News Item Three

Was it worth it?

Published on 13/02/2006
Original article at news and star

By Hazel Mollison

A RECORD-breaking Carlisle man who raised 2,000 for charity in a firewalk stunt has cost the taxpayer 3,000 for hospital treatment to his severely burnt feet.

Scott Bell spent 10 days in hospital with serious burns after his 250ft walk across red-hot coals at Belah School two weeks ago.

Mr Bell, 46, of Great Orton, was admitted to Newcastle's Royal Victoria Infirmary the day after he smashed the world record for the longest firewalk.

He had braved temperatures of up to 1,300 degrees Fahrenheit to raise money for the primary school and Carlisle Active (Mencap).

Mr Bell, who runs a fire-walking company with his wife, was treated as an emergency in-patient in the plastic surgery ward.

His hospital stay was prolonged when his feet became infected.

A spokeswoman for Newcastle upon Tyne's NHS Trust said the cost of the bed and treatment worked out at approximately 300 a night.

Steven Jeffery, a consultant plastic surgeon at the RVI, suggested there should be a tax on high-risk activities such as firewalking.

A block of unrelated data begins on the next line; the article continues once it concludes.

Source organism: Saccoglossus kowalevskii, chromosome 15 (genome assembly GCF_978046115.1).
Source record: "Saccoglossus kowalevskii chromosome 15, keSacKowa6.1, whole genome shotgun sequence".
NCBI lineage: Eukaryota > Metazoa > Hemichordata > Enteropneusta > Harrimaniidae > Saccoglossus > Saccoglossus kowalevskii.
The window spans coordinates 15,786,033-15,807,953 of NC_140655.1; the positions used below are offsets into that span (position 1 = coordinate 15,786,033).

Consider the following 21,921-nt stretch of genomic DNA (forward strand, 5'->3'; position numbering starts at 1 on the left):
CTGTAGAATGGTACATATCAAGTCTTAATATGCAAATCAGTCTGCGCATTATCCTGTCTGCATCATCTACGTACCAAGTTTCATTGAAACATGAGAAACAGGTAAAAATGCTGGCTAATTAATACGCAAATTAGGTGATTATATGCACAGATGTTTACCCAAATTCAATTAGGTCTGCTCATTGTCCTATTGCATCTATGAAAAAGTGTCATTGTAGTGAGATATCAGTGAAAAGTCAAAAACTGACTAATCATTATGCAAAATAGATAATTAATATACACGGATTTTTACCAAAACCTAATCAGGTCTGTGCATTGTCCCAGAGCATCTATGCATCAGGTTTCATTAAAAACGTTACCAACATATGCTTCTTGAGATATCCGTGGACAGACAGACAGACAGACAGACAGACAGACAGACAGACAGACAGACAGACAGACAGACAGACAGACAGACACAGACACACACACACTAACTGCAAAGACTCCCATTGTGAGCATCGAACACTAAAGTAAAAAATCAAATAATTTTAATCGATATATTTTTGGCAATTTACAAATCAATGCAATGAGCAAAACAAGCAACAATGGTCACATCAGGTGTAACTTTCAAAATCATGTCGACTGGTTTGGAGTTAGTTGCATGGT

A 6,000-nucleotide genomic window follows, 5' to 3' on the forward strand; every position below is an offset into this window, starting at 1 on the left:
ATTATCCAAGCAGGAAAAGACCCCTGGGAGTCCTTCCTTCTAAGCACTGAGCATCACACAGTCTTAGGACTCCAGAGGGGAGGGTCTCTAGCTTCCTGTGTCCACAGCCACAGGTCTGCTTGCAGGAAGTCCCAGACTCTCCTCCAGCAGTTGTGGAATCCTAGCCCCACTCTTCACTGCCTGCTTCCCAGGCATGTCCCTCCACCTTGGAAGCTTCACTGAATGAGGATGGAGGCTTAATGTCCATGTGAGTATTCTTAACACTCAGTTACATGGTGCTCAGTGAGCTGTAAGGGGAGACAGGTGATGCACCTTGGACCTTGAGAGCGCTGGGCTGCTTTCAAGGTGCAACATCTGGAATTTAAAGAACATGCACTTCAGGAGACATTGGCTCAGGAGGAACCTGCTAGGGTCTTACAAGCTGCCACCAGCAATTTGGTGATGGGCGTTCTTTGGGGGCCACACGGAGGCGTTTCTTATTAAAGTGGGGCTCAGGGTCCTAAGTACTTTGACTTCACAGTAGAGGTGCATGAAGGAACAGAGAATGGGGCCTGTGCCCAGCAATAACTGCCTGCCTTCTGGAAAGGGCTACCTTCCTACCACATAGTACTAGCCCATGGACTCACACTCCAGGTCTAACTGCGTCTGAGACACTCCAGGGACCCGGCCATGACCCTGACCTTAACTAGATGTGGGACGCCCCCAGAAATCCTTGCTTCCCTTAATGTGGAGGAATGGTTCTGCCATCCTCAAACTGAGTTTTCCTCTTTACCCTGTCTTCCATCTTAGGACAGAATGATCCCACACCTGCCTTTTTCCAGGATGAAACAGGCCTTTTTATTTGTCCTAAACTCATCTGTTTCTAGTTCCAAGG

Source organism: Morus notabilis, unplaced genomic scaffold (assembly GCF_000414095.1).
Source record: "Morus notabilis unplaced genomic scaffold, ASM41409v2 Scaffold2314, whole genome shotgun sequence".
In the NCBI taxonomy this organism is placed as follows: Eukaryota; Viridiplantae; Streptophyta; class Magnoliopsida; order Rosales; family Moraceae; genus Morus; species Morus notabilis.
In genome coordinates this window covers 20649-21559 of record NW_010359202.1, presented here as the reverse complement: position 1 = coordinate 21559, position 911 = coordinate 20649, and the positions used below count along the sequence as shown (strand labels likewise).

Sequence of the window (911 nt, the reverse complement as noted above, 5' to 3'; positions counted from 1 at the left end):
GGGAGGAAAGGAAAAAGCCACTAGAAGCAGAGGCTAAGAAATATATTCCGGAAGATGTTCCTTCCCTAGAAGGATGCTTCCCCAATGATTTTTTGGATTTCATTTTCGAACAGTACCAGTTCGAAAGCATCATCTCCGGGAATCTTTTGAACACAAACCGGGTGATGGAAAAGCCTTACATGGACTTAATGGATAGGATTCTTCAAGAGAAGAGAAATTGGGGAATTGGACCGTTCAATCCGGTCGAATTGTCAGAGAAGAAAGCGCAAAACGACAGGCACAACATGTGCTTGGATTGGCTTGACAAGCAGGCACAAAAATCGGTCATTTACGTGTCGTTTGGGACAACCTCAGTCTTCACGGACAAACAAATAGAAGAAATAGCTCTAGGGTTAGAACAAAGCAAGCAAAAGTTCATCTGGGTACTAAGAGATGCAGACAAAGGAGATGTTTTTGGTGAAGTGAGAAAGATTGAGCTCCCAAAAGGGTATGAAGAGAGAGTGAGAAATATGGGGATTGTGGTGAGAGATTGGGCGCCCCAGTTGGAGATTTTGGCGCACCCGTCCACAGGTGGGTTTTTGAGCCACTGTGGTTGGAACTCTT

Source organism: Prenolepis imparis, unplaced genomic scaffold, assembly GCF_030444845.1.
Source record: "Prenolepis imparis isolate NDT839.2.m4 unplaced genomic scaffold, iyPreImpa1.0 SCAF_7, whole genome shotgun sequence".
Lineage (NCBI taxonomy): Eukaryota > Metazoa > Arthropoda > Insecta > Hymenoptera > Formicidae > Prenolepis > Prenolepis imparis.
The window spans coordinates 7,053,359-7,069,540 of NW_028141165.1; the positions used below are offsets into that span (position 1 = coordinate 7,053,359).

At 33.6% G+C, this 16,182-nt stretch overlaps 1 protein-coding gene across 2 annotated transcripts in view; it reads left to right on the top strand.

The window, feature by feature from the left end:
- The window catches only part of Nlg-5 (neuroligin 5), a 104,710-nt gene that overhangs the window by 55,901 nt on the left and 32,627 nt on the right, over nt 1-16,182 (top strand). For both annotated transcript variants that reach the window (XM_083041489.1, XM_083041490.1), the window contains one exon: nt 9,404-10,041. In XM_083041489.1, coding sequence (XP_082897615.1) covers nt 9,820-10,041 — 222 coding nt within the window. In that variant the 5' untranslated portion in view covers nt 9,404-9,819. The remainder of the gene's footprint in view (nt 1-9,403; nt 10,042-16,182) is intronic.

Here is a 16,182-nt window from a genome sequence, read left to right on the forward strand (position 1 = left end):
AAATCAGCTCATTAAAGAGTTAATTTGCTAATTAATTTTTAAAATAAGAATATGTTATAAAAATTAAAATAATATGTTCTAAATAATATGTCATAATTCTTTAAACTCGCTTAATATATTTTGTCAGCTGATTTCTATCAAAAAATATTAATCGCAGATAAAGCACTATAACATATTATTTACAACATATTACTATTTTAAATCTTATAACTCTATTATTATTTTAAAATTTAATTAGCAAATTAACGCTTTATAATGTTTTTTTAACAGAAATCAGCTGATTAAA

He said: "Every dangerous sport carries with it a risk of injury.

"Smokers have a higher risk of cancer, but we tax them a lot more. Perhaps organisers of firewalking events should be expected to pay."

He said it is possible to fire walk uninjured as the contact time with the hot coals is very low.

But he said: "This chap shows that sometimes it can go wrong.

"The problem is once you burn the nerve end it becomes insensate. You do not actually feel any pain and you're able to continue."

Mr Bell was released from hospital last week. He is waiting for confirmation of his record from Guinness World Records.

"After it happened my feet got a bit warm. I went to the Cumberland Infirmary but they sent me to Newcastle," he said.

Mr Bell and his wife Diane set up their business six months ago. They travel the country doing firewalks for charity and corporate events. Both their children, Adam, 14 and Chloe, 12, have tried firewalking.